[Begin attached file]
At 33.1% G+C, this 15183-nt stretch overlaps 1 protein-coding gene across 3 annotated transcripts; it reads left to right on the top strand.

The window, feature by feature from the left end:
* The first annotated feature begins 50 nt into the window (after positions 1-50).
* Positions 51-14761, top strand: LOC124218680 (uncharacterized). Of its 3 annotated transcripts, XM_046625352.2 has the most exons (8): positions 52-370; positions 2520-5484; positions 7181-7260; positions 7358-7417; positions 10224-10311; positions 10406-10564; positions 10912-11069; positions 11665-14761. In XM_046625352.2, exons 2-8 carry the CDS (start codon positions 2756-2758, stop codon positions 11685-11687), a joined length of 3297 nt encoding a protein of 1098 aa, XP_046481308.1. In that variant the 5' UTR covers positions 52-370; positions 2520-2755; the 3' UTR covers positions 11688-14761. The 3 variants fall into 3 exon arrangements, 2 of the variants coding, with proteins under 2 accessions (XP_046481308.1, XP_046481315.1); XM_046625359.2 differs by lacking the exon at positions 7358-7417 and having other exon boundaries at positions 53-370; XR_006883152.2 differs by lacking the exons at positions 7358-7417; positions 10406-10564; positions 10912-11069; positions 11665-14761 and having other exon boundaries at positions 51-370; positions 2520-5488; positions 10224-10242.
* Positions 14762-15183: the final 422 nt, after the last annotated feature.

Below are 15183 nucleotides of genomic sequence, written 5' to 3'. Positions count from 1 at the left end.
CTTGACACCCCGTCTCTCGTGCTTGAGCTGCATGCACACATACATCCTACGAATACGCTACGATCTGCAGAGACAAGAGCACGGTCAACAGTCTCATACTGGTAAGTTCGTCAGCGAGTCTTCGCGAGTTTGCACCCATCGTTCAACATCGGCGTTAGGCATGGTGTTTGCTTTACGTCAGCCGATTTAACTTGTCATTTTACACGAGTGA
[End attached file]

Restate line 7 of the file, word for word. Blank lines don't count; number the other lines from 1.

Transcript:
CTTGACACCCCGTCTCTCGTGCTTGAGCTGCATGCACACATACATCCTACGAATACGCTACGATCTGCAGAGACAAGAGCACGGTCAACAGTCTCATACTGGTAAGTTCGTCAGCGAGTCTTCGCGAGTTTGCACCCATCGTTCAACATCGGCGTTAGGCATGGTGTTTGCTTTACGTCAGCCGATTTAACTTGTCATTTTACACGAGTGA